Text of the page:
« November 2008 Table of Contents
Green Packaging: Inside the box
Seafood companies explore sustainable packaging options
By Lauren Kramer
November 01, 2008
When Specialists in Business Information conducted its last
report on sustainable packaging in 2005, the market research
publisher predicted that sustainable packaging for the food and
beverage market would surpass $42 billion annually by 2010. At
the time, the firm, a division of Rockville, Md.-based
MarketResearch.com, reported the sustainable or "green"
packaging market exceeded $37 billion, making their projection
a modest 10 percent increase.
In the three years since then, many companies have jumped on
board the green movement, some inspired by a wave of concern
for the health of the planet, and others motivated by the
demands of retail chains like Wal-Mart, which implemented an
initiative this year to measure its 60,000 worldwide suppliers
based on their ability to develop sustainable packaging and
conserve natural resources.
Starfish in Mukilteo, Wash., has switched from packaging
containing 10 percent post-consumer recycled content to
packaging with 100 percent recycled content.
"Before, we couldn't get a box sufficiently strong to hold
up in the freezer, but now the technology has improved enough
that it will," says Bob O'Bryant, Starfish's general manager.
"Our ultimate goal is to get as much post-consumer content in
our packaging as possible, and we're constantly looking for
packaging that will take us to the next level."
In August, Starfish launched a new, gluten-free product to
add to its repertoire of battered cod, halibut and haddock and
its other gluten-free frozen seafood that uses the new
packaging supplied by Georgia-Pacific. Starfish also moved from
an oil-based ink for printing to a soy equivalent.
"It's a little more expensive, but it's more ecologically
friendly than oil-based ink, and you cut down on the use of
petroleum," he says. Starfish is presently looking for more
environmentally friendly products to replace the plastic bags
used in its frozen seafood line.
At Ian's Natural Foods in Lawrence, Mass., those bags are a
thing of the past, says Clair
Sidman, marketing manager.
"Today we use a coded internal box with no bag inside. We've
reduced the packaging element and the box is 100 percent
recycled post-consumer content," says Sidman. "But the box is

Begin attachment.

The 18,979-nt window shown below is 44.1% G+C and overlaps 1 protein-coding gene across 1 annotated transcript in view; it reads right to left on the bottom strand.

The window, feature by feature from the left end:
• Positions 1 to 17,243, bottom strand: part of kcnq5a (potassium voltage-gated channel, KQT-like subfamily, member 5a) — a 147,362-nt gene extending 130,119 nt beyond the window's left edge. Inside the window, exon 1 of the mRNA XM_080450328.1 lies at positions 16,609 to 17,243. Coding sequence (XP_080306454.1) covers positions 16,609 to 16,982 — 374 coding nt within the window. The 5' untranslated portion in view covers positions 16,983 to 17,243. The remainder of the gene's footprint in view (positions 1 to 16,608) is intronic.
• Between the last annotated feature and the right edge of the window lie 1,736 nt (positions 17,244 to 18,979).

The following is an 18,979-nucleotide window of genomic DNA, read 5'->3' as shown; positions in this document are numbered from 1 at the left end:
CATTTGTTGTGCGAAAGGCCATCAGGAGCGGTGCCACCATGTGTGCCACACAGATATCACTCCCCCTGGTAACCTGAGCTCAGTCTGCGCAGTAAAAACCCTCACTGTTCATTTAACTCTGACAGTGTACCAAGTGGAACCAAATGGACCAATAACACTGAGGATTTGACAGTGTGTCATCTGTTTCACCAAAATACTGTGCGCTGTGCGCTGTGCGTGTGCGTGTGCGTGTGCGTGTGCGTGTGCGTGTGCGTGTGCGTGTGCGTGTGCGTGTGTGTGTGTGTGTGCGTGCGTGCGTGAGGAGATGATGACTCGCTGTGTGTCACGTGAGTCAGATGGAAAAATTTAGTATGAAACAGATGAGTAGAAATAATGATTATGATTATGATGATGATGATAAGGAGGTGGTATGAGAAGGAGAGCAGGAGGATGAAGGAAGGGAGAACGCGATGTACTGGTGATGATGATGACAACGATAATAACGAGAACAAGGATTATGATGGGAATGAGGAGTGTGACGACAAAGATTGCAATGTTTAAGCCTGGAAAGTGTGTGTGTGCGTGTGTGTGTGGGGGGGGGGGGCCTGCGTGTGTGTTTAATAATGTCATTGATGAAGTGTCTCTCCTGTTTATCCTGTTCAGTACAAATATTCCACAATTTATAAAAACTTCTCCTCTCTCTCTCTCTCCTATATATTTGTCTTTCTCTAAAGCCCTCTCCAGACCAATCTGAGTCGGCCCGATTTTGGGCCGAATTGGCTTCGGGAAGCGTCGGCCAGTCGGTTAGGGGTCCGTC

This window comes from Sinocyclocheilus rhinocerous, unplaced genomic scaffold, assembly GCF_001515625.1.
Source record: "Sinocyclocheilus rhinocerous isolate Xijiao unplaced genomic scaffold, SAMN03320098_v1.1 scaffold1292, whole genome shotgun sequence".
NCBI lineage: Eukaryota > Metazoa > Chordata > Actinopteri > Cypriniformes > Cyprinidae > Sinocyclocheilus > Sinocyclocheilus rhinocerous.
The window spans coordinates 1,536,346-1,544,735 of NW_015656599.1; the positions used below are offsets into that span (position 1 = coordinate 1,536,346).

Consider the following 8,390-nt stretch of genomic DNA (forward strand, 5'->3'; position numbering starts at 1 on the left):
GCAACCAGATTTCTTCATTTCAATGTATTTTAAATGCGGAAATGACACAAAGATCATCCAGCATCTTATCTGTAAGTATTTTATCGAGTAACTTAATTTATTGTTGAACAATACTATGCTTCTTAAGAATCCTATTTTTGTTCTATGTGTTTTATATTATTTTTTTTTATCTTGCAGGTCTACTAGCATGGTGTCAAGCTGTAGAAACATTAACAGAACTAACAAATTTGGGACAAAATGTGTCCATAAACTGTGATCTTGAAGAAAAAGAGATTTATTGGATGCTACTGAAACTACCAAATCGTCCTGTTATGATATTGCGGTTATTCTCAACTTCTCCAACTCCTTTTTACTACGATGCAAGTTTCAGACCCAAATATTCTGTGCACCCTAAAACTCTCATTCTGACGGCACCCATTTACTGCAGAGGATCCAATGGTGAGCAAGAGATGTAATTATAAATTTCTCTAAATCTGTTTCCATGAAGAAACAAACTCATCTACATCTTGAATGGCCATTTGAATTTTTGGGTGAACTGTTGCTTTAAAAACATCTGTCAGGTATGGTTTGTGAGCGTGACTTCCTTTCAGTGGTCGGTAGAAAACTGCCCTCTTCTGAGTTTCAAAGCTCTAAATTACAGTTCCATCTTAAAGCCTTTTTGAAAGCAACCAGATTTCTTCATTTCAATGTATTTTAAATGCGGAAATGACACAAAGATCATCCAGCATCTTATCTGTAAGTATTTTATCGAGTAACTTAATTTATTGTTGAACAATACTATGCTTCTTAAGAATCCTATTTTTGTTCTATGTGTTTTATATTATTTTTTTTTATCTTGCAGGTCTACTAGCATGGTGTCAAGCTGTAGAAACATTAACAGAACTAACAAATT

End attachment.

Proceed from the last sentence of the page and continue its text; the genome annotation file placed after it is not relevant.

more expensive than what we were using before, so we're not
exactly saving money by not using the bag."
A couple of years ago, the company was using 40 percent
recycled cardboard on the master cartons containing its product
Taking steps toward more environmentally friendly packaging
is not an immediate money-saver, agrees Frank Dulcich,
president and CEO of Clackamas, Ore.-based Pacific Seafood
Group. The company began working with Georgia-Pacific two years
ago to develop more sustainable packaging, and has replaced 90
percent of its packaging with the
Greenshield® line of
recyclable, corrugated solutions that contain a proprietary
moisture-resistant coating. The cost, however, is 15 percent
higher than previous packaging solutions of polystyrene foam
and wax-coated boxes.
While the Greenshield® line provides the insulation
properties and water resistance required to maintain seafood's
integrity, each box can only be used once before it goes back
"We're still looking at other alternatives to lessen our
impact on the environment even further, by using reusable
shipping containers to our direct store delivery and warehouse
customers," says Dulcich. "When we implement our new packaging
containers six to nine months from now we'll be able to reuse
them between 30 and 50 times."
Since some suppliers are still requesting Styrofoam
containers, Pacific Seafood invested in a machine that breaks
the packaging down for reuse, to avoid sending large quantities
of Styrofoam to a landfill.
"This machine breaks down the foam from 50 boxes into a
small block container that is melted and sold to moulding and
picture frame manufacturers to use in their product," says
Dulcich. "What was once five to seven truckloads going to the
landfill, as of January 2008 we have no truckloads heading to
the landfill. It doesn't compensate for the higher cost of the
Greenshield® product, but in time we hope it will."
Pacific Seafood also entered into a joint venture with
Converted Organics in Eureka, Calif., in March. Through this
partnership, the company's seafood waste is processed into
fish-based organic fertilizer that prevents millions of pounds
of fish by-products from entering a landfill.
"Again, it's too early to tell if we'll make money from
this," says Dulcich. "But hopefully, it will work as a
combination of an environmentally friendly initiative and also
Contributing Editor Lauren Kramer lives in British